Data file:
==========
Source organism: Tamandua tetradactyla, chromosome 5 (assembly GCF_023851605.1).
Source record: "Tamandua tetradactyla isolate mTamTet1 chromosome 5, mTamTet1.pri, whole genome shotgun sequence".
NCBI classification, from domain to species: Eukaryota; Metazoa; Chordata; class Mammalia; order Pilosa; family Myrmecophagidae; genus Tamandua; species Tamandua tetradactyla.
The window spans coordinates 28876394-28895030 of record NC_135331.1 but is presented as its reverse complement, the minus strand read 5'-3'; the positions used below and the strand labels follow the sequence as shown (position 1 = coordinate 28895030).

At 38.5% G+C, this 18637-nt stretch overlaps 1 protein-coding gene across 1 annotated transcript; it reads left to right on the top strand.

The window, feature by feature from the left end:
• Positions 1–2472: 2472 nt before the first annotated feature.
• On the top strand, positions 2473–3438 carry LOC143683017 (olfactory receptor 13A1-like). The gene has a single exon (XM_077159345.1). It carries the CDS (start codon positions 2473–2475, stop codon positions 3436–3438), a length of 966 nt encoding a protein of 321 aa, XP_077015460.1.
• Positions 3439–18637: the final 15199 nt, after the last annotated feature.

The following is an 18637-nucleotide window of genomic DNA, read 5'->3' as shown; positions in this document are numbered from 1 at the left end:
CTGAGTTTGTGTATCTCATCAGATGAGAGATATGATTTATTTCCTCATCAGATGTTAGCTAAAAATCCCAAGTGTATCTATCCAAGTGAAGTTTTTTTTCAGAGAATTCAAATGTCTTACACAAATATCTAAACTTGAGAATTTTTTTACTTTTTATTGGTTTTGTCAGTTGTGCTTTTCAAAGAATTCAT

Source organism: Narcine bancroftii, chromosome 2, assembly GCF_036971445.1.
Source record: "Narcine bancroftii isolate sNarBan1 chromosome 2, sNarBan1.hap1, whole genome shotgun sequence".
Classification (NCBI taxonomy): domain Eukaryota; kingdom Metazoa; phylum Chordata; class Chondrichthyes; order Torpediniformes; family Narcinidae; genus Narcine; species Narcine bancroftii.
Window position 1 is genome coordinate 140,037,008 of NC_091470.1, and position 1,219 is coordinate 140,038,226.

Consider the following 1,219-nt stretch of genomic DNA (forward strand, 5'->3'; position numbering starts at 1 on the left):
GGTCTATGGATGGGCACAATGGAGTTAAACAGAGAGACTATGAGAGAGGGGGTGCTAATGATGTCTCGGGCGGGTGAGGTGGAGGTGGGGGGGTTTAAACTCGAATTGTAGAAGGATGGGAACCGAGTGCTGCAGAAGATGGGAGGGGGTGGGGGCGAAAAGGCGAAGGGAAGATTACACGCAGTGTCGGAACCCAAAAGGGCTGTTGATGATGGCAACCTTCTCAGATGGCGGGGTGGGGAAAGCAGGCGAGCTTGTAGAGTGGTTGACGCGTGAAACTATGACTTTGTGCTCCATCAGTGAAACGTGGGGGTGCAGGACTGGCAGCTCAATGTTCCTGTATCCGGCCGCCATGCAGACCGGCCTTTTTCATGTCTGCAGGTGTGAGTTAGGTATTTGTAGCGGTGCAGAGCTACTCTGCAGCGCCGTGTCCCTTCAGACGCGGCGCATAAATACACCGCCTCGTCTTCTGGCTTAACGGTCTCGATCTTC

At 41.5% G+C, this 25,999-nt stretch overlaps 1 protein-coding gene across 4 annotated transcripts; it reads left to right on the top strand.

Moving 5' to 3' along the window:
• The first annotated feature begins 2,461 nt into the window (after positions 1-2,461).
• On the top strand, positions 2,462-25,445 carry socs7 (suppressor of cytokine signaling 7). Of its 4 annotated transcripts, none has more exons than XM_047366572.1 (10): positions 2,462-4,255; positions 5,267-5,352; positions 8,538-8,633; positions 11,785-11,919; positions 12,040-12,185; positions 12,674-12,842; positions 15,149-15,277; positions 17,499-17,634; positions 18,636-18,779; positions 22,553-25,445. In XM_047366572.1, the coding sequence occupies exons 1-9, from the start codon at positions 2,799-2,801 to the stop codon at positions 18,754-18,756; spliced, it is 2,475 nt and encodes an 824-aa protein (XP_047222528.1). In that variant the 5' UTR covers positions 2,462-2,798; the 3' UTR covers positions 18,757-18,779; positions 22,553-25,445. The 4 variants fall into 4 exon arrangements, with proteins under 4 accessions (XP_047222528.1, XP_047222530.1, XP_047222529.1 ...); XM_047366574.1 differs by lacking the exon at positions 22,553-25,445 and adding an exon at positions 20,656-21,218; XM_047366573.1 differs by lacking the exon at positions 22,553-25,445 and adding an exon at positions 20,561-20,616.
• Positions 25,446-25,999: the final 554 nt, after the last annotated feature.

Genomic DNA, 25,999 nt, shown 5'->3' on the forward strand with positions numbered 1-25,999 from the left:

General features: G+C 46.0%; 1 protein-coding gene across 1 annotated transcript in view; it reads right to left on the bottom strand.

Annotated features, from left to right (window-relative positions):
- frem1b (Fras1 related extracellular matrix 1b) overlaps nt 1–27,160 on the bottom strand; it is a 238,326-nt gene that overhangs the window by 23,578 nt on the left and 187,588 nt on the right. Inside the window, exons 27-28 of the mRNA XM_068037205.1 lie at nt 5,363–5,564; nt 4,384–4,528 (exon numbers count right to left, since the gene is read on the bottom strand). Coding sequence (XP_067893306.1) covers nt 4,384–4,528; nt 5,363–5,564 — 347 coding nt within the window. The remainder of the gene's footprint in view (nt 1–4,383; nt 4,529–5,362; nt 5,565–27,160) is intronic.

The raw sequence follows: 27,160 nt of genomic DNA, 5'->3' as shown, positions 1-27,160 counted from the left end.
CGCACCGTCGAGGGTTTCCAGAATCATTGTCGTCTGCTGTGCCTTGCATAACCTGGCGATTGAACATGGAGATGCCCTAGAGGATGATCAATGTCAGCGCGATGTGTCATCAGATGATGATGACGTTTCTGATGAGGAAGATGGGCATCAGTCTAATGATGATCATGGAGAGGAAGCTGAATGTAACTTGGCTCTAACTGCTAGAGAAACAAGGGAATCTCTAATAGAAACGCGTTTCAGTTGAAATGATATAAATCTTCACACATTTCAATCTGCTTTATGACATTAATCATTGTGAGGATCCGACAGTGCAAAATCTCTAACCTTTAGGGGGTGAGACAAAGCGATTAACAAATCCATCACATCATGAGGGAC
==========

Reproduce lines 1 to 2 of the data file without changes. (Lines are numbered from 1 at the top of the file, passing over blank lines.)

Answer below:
Source organism: Tamandua tetradactyla, chromosome 5 (assembly GCF_023851605.1).
Source record: "Tamandua tetradactyla isolate mTamTet1 chromosome 5, mTamTet1.pri, whole genome shotgun sequence".